Legal Secrets: Equality and Efficiency in the Common Law

Front Cover
University of Chicago Press, 1988 - Law - 363 pages
0 Reviews
Does the seller of a house have to tell the buyer that the water is turned off twelve hours a day? Does the buyer of a great quantity of tobacco have to inform the seller that the military blockade of the local port, which had depressed tobacco sales and lowered prices, is about to end? Courts say yes in the first case, no in the second. How can we understand the difference in judgments? And what does it say about whether the psychiatrist should disclose to his patient's girlfriend that the patient wants to kill her?

Kim Lane Scheppele answers the question, Which secrets are legal secrets and what makes them so? She challenges the economic theory of law, which argues that judges decide cases in ways that maximize efficiency, and she shows that judges use equality as an important principle in their decisions. In the course of thinking about secrets, Scheppele also explores broader questions about judicial reasoning—how judges find meaning in legal texts and how they infuse every fact summary with the values of their legal culture. Finally, the specific insights about secrecy are shown to be consistent with a general moral theory of law that indicates what the content of law should be if the law is to be legitimate, a theory that sees legal justification as the opportunity to attract consent.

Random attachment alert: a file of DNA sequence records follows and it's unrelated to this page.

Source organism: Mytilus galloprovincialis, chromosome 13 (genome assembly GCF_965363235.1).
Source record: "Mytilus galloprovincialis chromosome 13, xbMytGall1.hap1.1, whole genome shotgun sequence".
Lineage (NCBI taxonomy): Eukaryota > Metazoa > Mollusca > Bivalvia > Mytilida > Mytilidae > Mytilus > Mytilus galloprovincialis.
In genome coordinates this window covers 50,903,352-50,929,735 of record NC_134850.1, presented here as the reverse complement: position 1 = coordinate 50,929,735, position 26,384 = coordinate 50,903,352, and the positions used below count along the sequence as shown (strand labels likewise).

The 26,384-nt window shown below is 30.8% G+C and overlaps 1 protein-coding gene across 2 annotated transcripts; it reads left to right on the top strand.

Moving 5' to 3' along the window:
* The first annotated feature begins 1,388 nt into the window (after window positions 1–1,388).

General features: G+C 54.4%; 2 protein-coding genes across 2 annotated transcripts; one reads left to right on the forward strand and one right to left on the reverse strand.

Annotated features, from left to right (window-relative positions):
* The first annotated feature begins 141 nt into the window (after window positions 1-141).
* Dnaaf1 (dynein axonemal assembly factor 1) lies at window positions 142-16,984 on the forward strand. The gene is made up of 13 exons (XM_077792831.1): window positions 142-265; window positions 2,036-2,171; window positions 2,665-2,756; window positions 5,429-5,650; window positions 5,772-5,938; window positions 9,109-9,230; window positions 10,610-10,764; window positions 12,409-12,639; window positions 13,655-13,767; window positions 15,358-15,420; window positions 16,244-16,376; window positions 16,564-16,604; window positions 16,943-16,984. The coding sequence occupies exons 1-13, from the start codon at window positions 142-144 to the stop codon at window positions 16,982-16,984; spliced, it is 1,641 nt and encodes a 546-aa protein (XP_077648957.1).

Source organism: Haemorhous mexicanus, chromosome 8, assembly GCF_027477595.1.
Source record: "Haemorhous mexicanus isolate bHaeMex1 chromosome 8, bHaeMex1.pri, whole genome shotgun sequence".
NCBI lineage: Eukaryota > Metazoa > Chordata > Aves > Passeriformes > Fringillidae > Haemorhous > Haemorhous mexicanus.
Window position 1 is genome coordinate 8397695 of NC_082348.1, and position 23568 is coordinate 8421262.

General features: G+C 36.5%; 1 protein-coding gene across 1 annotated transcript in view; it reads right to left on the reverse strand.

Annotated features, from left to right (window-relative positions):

This is more than a book about secrets. It is also a book about the limits of an economic view of law. Ultimately, it is a work in constructive legal theory, one that draws on moral philosophy, sociology, economics, and political theory to develop a new view of legal interpretation and legal morality.
 

What people are saying - Write a review

We haven't found any reviews in the usual places.

Contents

Chapter
24
Chapter Three
43
Chapter Four
57
Chapter Five
86
Chapter
111
Chapter Seven
127
Chapter Nine
181
Chapter
191
Chapter Twelve
231
Chapter Thirteen
248
Chapter Fourteen
269
Chapter Fifteen
301
Appendix
321
References
329
Table of Cases
339
Index of Names
349

Chapter Eleven
204

Other editions - View all

Common terms and phrases

References to this book

All Book Search results »

About the author (1988)

Kim Lane Scheppele is assistant professor of political science, assistant research scientist in the Institute of Public Policy Studies, and adjunct assistant professor of law at the University of Michigan. She is the coauthor of Crime and Punishment: Changing Attitudes in America and is cofounder of the Conference Group on Jurisprudence and Public Law.

Bibliographic information